This brings me to the actual need for a new mirrorless camera and all its advantages from behind the lens. I’m always talking about getting it right in camera with my clients in the field as far as composition goes.

It’s widely known to Sony users that getting it right in camera brings it to a whole new level beyond just composition. Seeing your exposures live, and making adjustments in camera before capture is truly remarkable. Not only this, but coming from a dyed in the wool DSLR user, seeing my live subject through the lens has always been important. I’m hearing the EV (Electronic Viewfinder) has been widely embraced by many newly introduced to the Nikon Z6 and Z7 as being as real as it gets and the switch from the classic prism naked eye viewing to Nikons EV is a seamless transition. I will definitely need to have one of these cameras in my hands to confirm this, but my hopes are high.

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I’ve always said this to my students and clients that most cameras produced over the last 10 years paired with good technique will produce superior images in most model ranges. The question is, will one of these new mirrorless full frame cameras actually make you a better photographer?

Probably not.

Will the images that you produce with them be crisper and better exposed than the ones you were shooting before with your previous camera?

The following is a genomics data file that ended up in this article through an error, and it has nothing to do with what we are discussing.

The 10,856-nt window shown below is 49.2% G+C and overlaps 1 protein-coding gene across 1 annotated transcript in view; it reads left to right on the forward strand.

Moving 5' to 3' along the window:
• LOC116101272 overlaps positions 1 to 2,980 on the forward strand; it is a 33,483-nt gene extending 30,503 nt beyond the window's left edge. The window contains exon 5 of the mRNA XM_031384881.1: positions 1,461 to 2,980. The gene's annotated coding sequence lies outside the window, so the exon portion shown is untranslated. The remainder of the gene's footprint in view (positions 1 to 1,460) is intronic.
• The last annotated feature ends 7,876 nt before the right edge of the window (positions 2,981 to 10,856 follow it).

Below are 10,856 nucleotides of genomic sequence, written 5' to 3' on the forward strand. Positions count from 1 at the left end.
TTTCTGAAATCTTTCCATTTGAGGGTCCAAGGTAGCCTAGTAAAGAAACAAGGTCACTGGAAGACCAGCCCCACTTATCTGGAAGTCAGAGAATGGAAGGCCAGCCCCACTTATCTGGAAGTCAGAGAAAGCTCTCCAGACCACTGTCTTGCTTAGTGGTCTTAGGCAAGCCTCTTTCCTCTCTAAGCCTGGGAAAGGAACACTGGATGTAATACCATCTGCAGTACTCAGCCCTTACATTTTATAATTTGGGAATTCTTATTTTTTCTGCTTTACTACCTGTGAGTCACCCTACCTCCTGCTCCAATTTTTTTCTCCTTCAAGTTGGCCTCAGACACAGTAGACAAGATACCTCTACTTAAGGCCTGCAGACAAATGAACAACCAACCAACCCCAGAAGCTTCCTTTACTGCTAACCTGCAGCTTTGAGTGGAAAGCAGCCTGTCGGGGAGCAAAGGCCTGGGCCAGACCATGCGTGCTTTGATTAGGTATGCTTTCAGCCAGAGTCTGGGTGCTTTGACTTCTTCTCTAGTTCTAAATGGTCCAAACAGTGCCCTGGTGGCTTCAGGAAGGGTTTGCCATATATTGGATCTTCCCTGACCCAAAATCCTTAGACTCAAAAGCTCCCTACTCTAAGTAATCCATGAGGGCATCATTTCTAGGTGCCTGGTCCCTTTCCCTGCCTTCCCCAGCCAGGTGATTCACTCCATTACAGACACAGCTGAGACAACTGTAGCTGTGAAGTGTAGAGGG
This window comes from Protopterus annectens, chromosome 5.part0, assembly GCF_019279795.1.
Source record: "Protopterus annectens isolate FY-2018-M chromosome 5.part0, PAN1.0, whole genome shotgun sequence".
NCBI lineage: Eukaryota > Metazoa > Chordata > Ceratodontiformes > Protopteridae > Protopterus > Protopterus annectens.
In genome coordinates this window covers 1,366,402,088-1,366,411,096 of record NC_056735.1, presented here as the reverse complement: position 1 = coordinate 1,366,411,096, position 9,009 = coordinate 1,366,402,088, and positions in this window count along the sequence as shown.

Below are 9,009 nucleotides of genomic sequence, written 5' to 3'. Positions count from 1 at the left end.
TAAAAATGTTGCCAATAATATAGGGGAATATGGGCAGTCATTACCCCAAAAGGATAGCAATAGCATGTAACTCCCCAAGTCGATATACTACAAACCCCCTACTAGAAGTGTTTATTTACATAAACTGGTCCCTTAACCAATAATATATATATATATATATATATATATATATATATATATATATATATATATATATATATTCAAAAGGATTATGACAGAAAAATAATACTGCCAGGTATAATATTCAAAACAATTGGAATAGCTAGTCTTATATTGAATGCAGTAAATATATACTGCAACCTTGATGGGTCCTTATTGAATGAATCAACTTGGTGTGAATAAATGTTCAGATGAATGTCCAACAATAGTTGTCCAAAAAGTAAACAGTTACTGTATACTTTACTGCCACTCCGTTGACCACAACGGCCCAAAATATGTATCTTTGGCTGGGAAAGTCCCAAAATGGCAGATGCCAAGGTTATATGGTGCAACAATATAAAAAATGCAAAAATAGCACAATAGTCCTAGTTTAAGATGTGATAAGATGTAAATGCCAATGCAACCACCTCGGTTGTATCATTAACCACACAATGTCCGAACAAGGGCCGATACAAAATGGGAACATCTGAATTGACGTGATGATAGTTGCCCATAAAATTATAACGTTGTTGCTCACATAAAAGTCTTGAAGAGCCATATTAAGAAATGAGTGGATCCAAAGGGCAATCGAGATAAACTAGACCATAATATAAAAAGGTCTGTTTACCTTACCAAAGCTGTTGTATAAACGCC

Probably yes.

That is, as long as you understand that compelling landscape photography has little to do with camera gear and has more to do with understanding composition and exposure. There is no way around this, no matter how advanced the technology you use to capture your photograph, or how sharp your lenses are. This fact will never change.

Now when it comes down to the actual purchase of one of these new Mirrorless cameras, first, you’ve got to ask yourself, should I wait for the next model improvement, which seems to come about every 2 Years with Nikon and Canon, or just jump in? In my own personal experience with Nikon, I’m tending to wait a bit until I get my hands on one at least. Nikon has a habit of dropping that (S) model trick. You think you gotta have it, but you find you should have waited for the upgraded version of the newest camera body. I personally keep my camera bodies for years.

Certainly, I would enjoy the compactness for my street shooting and all the live view mirrorless features for my landscapes, but I have yet to exhaust my present Nikon 800 series cameras. These cameras are built to last and I tend not to replace something that’s doing an excellent job for me. This is also paired with the fact it’s such a brand new camera, and what I said above, the improvements on the next generation Z6 and Z7’s may be truly remarkable and might be worth the wait.

That is unless these cameras begin to be used by professionals in the field and they rise to a higher level of form and function than ever expected. Then I might be convinced to bite the bullet and go for it! We’ll have to wait and see.

Just a few thoughts…

All the Best,

Mark Jansen

If you would like some help with your photographic vision, join us at Jansen Photo Expeditions for one of our private or group workshops in California, Oregon, Wyoming, Iceland, or the destination of your choice. You will have an enriching learning experience and go home with a camera full of prized photographs.